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Attorney Stanley Needleman Sentenced to a Year in Prison

December 15, 2011

Stanley Needleman (left) with Jose Morales in 2008. Photograph by Rarah.

Federal District Court Judge Roger W. Titus sentenced former Baltimore defense attorney Stanley H. Needleman to a year in federal prison and fined him $10,000 on Thursday after a nearly three-hour hearing in which lawyers and former judges from Baltimore sang Needleman’s praises.

“I always found him completely honest,” retired Baltimore County Circuit Court Judge Dana Levitz told the court, which was packed with several dozen Needleman supporters. “I remember thinking how difficult it most be for him to be zealous an advocate for such difficult clients. His total commitment, his total involvement—the practice of law was, for him, his sole focus.”

Criminal charges against Needleman were unsealed on Aug. 29, four months after his home and office were searched by IRS and DEA agents. They found more than $1 million in two safes in his home, according to a charging document (a source told City Paper that more than $500,000 had been found in a safe in Needleman’s Mount Vernon office). Needleman pleaded guilty to tax evasion and “structuring financial transactions” on Sept. 1. He agreed to forfeit nearly $500,000, plus pay any back taxes and civil penalties owed to the IRS and Maryland state treasury.  He was disbarred and faced up to 15 years in prison.

Prosecutors had asked for a  two-year sentence; Needleman’s lawyers, Kenneth Ravenell and William H. “Billy” Murphy, asked the court to sentence Needleman to probation.

After Needleman’s guilty plea three months ago, DEA Spe­cial Agent in Charge Ava Cooper-Davis called the investigation “a long term, highly com­plex effort.” Assistant U.S. Attorney Sandra Wilkinson continued at that theme during the sentencing hearing, which began an hour after it had been scheduled and was held in front of a courtroom packed with Needleman’s friends and family. “This was not an ordinary tax evasion case,” she told the court in arguing for an upward departure from the sentencing guidelines that can be allowed in especially complex or intricate cases of tax evasion. She went on to detail the difficulty government agents had in tracking Needleman’s money, much of which he took in cash payments from clients. “He took painstaking steps to make sure he was accounting to the IRS enough money so he wouldn’t be suspected,” Wilkinson said.

The prosecutor said the case began more than two years ago with “a lot of rumor and innuendo . . . about bags of cash and where they were going and how he was accounting for it.” She also said a witness came forward “back in 2007.” Wilkinson declined to clarify the statements to a reporter during a short recess.

Prosecutors were able to track much of Needleman’s cash because he kept a hand-written ledger next to his bed, Wilkinson said. But Needleman’s own accounting stopped abruptly in October 2010.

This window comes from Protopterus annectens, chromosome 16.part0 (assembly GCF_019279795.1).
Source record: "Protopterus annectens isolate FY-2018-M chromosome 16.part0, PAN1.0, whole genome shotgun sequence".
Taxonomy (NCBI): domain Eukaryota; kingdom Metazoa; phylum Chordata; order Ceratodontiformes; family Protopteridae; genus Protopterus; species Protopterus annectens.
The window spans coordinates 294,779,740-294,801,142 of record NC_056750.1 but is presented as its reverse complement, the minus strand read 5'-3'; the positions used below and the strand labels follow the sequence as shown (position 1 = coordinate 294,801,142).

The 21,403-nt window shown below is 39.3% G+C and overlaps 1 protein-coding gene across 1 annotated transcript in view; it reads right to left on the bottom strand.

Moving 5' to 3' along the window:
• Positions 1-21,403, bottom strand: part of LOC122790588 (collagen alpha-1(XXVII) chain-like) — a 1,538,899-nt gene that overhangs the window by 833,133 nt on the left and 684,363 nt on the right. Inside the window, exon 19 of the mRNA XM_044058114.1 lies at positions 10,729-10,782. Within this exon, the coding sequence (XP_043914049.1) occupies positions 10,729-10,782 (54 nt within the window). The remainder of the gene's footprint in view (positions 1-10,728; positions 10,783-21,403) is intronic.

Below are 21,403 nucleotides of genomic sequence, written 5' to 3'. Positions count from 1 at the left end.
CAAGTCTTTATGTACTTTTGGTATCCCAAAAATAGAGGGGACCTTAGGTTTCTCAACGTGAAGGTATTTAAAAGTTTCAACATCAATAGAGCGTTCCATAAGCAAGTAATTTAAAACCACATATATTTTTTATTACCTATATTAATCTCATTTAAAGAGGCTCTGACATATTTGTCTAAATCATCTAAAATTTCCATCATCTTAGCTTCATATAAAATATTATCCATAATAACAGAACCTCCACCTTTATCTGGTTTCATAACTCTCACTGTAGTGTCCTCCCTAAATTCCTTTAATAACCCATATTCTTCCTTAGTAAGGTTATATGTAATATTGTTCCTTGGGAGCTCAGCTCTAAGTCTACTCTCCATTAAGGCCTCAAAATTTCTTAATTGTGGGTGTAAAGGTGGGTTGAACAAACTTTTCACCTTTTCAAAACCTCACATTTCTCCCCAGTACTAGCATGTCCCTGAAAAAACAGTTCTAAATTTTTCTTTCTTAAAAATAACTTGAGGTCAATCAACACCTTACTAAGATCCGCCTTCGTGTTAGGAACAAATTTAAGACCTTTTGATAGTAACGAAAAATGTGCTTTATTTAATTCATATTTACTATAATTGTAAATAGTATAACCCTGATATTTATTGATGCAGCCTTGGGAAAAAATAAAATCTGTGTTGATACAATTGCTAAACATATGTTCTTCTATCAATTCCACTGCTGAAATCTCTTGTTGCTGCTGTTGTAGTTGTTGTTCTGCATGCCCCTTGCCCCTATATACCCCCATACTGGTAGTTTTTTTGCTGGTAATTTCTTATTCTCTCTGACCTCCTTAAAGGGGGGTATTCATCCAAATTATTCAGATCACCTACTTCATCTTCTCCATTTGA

“This is not a case of need, this is a case of greed,” Wilkinson said. “I know that the court is aware that there are very serious facts in this case about which these character witnesses have no knowledge.

“A lawyer is not allowed to provide financial assistance to a client,” Wilkinson continued,  “but we know he spent $30,000 to bond out a client—one he knew was involved with very serious criminal activities.”

A former Needleman client, Jose Morales, was suddenly set free on a $30,000 cash bond in late July 2008 only to be caught soon after in Texas, trying to charter a jet to fly back to Baltimore with six kilos of cocaine.

Morales told federal investigators that Needleman was involved in criminal activity—and that he was muling the kilos in order to pay back a bail bond. In open court on March 8, 2010, a federal prosecutor in Texas derided Morales for lying about his former lawyer, according to the hearing transcript. Morales, a career criminal with arson, drug dealing, identity theft, and many vehicle thefts on his record, was sentenced that day to nearly 22 years in prison for the drug crime.

In September of this year, federal prosecutors charged Morales in another drug conspiracy, bringing him in from prison in Allenwood, Pa., to face the vague charges in a Greenbelt courtroom. Though the conduct allegedly occurred in and around Baltimore, the case is being heard by Roger W. Titus, the same judge overseeing Needleman’s case. (All the federal judges in Baltimore recused themselves from Needleman’s case).

Needleman remains free pending an assignment to a federal prison. His lawyers said they will suggest one to Judge Titus on Monday, and Needleman would be expected to report to prison some time after that.

At his sentencing hearing, Needleman asked Titus for mercy. “I was wrong. I am wrong,” he said. “If I had the power to leap backwards and freeze frame the hands of time, I would. Since April of this year, I am an emotional and intellectual zombie.”

“Being a lawyer invigorated my very being as a human being. Now as you look at me, I dwell in the abyss of ruination.”

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